The title is actually from Nick Baumann’s article at Mother Jones.
On Tuesday morning, Sens. Jim Webb (D-Va.) and Blanche Lincoln (D-Ark.) teamed up with Graham for a press conference to announce a bill that would block funding for Obama’s proposal to try 9/11 co-conspirators, including Khalid Sheikh Mohamed, in civilian courts.
By expressing full support for Graham’s measure, Webb and Lincoln are essentially moving into open revolt against the White House’s detainee policy. Lincoln, who faces a tough reelection fight in Arkansas this year, said she would be foolish if she didn’t listen to her constituents and oppose the 9/11 trials. Webb insisted he was not opposing the trials because they could be held in his home state of Virginia if New York does not prove to be a feasible venue. “I wrote a column on 9/12” calling the conspirators war criminals, he reminded reporters, implying that he has always prefered the detainees to be tried in a military setting.
After the press conference, Graham didn’t refute a suggestion from reporters that he also has the votes of Arkansas’ Mark Pryor and Washington’s Maria Cantwell. Pryor, Cantwell, and all 40 Republicans joined Webb and Lincoln in supporting a similar measure pushed by Graham in early November. The Senate rejected that measure, 55-45. But Graham said he was sure his bill would pass “overwhelmingly” this time around if it ever came up for a vote.
A couple of thoughts on this. First, as Baumann says, it’s not just a Gitmo rebellion, at least, not in the sense of merely saying something about where a trial will be held – New York, Guantanamo, or anywhere else. It is, more importantly, a question of whether the trial of KSM and potentially others will be civilian, in the Federal courts, or by military commission.
Second, one of the ironies of having legislators potentially act in these ways is that it means that Congress might at last be getting involved in something that it has wanted to avoid getting involved with for years and years. A lot of people have pointed out that Congress seems never to want to have to put itself on the line in this national security stuff – Jack Goldsmith, Ben Wittes, Stuart Taylor, me – have all said this one way or another over the years. Only the President, as Jack pointed out in his book, has the ability to make Congress step up to the plate, but the Bush administration (in one of its deepest failures of institutional process) never wanted to do it and, today, neither does the Obama administration. So it is somewhat ironic to see at least some members wanting to take over a question of fundamental war on terror policy now.
(I should add, too, that if you read to the end of the Baumann’s article, you’ll see that he doesn’t actually share many views with me; I don’t want to impute any of my views to him. As regular readers know, among other things, I favor a national security court, as well as an administrative detention arrangement established by Congress but not under military jurisdiction. And many other equally un-Mother Jonesish things.)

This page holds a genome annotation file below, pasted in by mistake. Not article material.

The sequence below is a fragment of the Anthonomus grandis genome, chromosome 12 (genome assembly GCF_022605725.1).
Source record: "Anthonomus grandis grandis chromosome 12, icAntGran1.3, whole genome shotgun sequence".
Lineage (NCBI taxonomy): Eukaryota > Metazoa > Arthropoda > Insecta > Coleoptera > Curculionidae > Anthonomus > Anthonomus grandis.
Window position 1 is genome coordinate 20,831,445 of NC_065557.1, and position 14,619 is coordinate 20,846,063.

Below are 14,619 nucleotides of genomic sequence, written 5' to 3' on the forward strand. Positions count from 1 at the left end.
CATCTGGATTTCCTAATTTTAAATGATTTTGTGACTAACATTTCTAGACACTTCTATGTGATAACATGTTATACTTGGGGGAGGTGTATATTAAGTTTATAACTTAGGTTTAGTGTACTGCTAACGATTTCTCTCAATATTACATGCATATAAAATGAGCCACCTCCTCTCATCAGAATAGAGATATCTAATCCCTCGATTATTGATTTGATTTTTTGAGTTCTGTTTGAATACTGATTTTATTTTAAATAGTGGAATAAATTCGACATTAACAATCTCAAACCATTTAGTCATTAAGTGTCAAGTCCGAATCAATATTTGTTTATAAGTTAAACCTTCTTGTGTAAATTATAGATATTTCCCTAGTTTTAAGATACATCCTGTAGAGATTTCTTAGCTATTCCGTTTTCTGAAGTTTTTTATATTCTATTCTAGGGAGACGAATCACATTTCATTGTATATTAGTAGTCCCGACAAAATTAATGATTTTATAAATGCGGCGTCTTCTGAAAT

But now, one last thought. There are a number of attorneys working for the Obama administration, one way or another connected to detainee policy, Guantanamo, interrogations, all this kind of stuff. Most at DOJ, I suppose, but others at other agencies. Numbers came from academic positions, or think tanks or advocacy groups – but many with of course very strong views on all the many things they saw as having gone so wrong with Bush administration policy. And the promise of fixing many things, if not everything.
Policy has not changed all that much, however. Partly policy has not changed within the administration – at least not big pieces such as Guantanamo closing, the possibility of long term detention of people who will not be charged or tried, etc. And now at least the possibility of Congress changing even big pieces that the administration did change, such as the venue for the KSM trial. I wonder whether some of those attorneys will wind up leaving the administration.
If you think about it from their career and personal perspectives, you might think that, well, I’ve been here, done that, gave it my best shot, got whatever resume value there is to having served in the administration, and now … things don’t appear to be on a path to change in these areas all that much. Don’t I wind up simply hurting myself back in my home space of the academy, or NGOs, etc.? Hanging around having to defend policies that I don’t like and that it doesn’t appear will change? Do I really want to be part of a walkback on KSM, for example, if that happened? Wouldn’t I do better to leave – and then find ways to attack the policies from the outside? I have no idea, except for a couple of conversations in passing, but they made me wonder.